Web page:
seg·​re·​ga·​tion | \ˌse-gri-ˈgā-shən \

Definition of segregation 

1 : the act or process of segregating : the state of being segregated

2a : the separation or isolation of a race, class, or ethnic group by enforced or voluntary residence in a restricted area, by barriers to social intercourse, by separate educational facilities, or by other discriminatory means

b : the separation for special treatment or observation of individuals or items from a larger group segregation of gifted children into accelerated classes

3 : the separation of allelic genes that occurs typically during meiosis

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Examples of segregation in a Sentence

They fought to end the segregation of public schools. the segregation of men and women

Recent Examples on the Web

To the naked eye, the musicians were a jovial fraternity of equals, free from the trappings of segregation or status. Marc Myers, WSJ, "A Great Day in Harlem, Revisited," 2 Nov. 2018 Phylicia was drawn to theater, Debbie to dance—and despite growing up under segregation, they were always encouraged. Susan Fales-hill, Town & Country, "How Sisters Phylicia Rashad and Debbie Allen Have Raised a Powerful Family of Artists," 17 Oct. 2018 The Brown ruling simply declared school segregation policies violated the 14th Amendment, implicitly leaving it to the states and lower courts to sort out the consequences. Bill Mears, Fox News, "The 'forgotten' Supreme Court decision and its impact on our politics," 9 Sep. 2018 This is Part 3 of Learning Together: an occasional series on efforts to address segregation. Harry Bruinius, The Christian Science Monitor, "'Keep the test!' A debate flares over exam-based public high schools.," 6 July 2018 Although there were no Jim Crow laws in Canada, segregation was still practiced informally and New Glasgow’s Roseland Theatre expected black patrons to sit on a separate balcony, according to the Canadian Museum of Human Rights. Joseph Hincks, Time, "Google Doodle Celebrates Canadian Civil Rights Icon Viola Desmond," 6 July 2018 As in other northern states, segregation was not enforced by laws, but in practice; Hartford’s black and white communities were very separate. Amy Crawford, Smithsonian, "Racism Kept Connecticut’s Beaches White Up Through the 1970s," 2 July 2018 Meredith, who defied segregation to enroll at the University of Mississippi in 1962, completed the march from Memphis, Tenn., to Jackson, Miss., after treatment of his wounds. Elizabeth Finny, miamiherald, "He marched for civil rights — and wrote a song about pastrami. Sherwood Ross has died at 85," 1 July 2018 After emancipation, Jim Crow-era laws mandated segregation, though blacks could enter white spaces with permission., "We should think deeply about the Alison Ettel viral video — and why it matters," 28 June 2018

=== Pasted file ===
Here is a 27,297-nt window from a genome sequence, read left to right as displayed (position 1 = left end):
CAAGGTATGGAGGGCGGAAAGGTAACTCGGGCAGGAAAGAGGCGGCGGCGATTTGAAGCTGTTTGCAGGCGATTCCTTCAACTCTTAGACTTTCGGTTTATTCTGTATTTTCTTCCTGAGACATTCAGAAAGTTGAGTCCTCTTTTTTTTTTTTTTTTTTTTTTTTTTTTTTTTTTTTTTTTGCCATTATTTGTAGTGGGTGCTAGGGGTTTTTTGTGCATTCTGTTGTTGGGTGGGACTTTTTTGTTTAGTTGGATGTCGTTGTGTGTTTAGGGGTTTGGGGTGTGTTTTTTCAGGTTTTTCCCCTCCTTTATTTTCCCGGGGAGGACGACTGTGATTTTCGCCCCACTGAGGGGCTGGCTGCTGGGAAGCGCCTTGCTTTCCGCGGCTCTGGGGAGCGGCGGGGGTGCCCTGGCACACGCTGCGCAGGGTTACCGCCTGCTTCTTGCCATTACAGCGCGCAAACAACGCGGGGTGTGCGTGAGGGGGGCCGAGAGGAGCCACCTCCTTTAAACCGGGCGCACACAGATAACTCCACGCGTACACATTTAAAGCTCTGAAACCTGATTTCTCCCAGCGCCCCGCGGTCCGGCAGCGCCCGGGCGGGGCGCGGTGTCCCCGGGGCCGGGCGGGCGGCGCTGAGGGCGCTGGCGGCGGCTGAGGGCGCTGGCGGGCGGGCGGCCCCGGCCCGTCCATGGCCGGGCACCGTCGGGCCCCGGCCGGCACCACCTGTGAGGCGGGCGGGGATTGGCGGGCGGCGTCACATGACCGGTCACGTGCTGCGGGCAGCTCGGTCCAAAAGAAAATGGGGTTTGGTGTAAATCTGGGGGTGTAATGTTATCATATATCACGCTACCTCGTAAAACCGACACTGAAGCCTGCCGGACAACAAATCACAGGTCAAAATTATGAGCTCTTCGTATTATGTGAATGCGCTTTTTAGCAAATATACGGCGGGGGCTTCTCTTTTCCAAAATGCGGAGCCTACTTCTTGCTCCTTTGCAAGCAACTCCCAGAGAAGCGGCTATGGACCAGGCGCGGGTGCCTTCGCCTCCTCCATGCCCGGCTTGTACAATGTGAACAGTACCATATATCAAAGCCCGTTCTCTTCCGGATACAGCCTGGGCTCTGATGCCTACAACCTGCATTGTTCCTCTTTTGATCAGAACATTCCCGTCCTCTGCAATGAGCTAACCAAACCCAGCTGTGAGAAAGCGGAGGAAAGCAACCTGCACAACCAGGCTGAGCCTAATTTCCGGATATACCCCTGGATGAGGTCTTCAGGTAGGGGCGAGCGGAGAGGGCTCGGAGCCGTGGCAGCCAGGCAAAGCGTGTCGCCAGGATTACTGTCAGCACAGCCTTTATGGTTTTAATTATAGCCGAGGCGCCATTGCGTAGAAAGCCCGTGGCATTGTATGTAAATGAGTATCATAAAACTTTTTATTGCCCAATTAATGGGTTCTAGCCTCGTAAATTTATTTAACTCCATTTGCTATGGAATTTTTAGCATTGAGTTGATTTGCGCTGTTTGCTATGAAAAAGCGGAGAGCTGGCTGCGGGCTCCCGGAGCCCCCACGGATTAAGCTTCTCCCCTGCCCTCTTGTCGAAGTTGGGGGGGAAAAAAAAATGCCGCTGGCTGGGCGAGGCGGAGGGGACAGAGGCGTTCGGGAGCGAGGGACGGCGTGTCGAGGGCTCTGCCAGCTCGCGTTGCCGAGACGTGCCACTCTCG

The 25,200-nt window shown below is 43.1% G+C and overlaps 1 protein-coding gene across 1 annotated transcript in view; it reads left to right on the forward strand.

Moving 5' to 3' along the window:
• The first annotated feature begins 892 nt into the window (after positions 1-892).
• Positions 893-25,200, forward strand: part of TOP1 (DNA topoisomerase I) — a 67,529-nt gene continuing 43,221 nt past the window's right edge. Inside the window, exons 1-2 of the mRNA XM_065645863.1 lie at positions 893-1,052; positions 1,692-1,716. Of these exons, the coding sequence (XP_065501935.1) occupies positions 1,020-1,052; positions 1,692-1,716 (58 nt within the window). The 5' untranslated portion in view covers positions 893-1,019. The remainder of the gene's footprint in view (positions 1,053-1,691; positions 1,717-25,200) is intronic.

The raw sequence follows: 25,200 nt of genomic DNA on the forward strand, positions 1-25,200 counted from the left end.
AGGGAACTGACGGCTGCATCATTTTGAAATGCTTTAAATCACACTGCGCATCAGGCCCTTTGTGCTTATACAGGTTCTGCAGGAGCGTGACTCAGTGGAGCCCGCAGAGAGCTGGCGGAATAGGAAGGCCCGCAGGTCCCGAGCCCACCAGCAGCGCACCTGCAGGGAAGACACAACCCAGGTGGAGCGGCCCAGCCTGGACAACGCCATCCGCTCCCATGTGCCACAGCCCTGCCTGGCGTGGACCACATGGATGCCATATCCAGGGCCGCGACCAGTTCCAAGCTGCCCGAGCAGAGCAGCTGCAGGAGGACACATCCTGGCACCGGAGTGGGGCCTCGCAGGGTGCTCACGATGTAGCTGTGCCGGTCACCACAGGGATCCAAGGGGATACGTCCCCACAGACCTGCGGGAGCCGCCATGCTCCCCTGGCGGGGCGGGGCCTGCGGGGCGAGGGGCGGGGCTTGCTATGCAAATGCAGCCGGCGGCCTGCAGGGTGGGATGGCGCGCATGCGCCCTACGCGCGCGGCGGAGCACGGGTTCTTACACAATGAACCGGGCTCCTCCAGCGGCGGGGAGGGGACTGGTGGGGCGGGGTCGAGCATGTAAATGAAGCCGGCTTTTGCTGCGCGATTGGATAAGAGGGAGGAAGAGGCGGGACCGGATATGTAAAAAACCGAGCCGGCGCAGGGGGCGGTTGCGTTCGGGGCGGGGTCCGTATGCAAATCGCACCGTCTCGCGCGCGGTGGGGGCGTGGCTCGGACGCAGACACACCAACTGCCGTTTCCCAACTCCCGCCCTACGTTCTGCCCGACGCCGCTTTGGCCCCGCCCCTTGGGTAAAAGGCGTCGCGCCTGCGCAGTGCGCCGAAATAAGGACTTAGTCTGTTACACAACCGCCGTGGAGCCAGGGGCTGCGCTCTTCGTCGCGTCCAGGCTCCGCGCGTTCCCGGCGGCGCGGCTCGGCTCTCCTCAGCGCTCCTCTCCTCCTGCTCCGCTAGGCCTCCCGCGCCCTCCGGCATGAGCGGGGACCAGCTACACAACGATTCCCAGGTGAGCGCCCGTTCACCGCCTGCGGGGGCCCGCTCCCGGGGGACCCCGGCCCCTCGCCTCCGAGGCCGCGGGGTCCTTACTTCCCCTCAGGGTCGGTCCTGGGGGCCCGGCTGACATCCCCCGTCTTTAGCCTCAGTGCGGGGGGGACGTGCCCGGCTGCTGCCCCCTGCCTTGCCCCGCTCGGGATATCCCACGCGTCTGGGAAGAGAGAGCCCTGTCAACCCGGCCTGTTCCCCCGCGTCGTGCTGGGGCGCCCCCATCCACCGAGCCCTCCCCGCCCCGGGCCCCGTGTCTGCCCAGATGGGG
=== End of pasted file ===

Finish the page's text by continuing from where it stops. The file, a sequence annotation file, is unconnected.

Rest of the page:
These example sentences are selected automatically from various online news sources to reflect current usage of the word 'segregation.' Views expressed in the examples do not represent the opinion of Merriam-Webster or its editors. Send us feedback.

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First Known Use of segregation

1555, in the meaning defined at sense 1

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Last Updated

15 Nov 2018

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Time Traveler for segregation

The first known use of segregation was in 1555

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More Definitions for segregation



English Language Learners Definition of segregation

: the practice or policy of keeping people of different races, religions, etc., separate from each other


seg·​re·​ga·​tion | \ˌse-gri-ˈgā-shən \

Kids Definition of segregation

: the practice or policy of separating a race, class, or group from the rest of society


seg·​re·​ga·​tion | \ˌseg-ri-ˈgā-shən \

Medical Definition of segregation 

: the separation of allelic genes that occurs typically during meiosis

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seg·​re·​ga·​tion | \ˌse-gri-ˈgā-shən \

Legal Definition of segregation 

1 : separation of individuals or groups and especially racial groups — compare desegregation

de facto segregation

: segregation of racial groups that arises as a result of economic, social, or other factors rather than by operation or enforcement of laws or other official state action

de jure segregation

: segregation intended or mandated by law or otherwise intentionally arising from state action

Note: De jure segregation is illegal.

2 : separate confinement of prisoners within a penal institution

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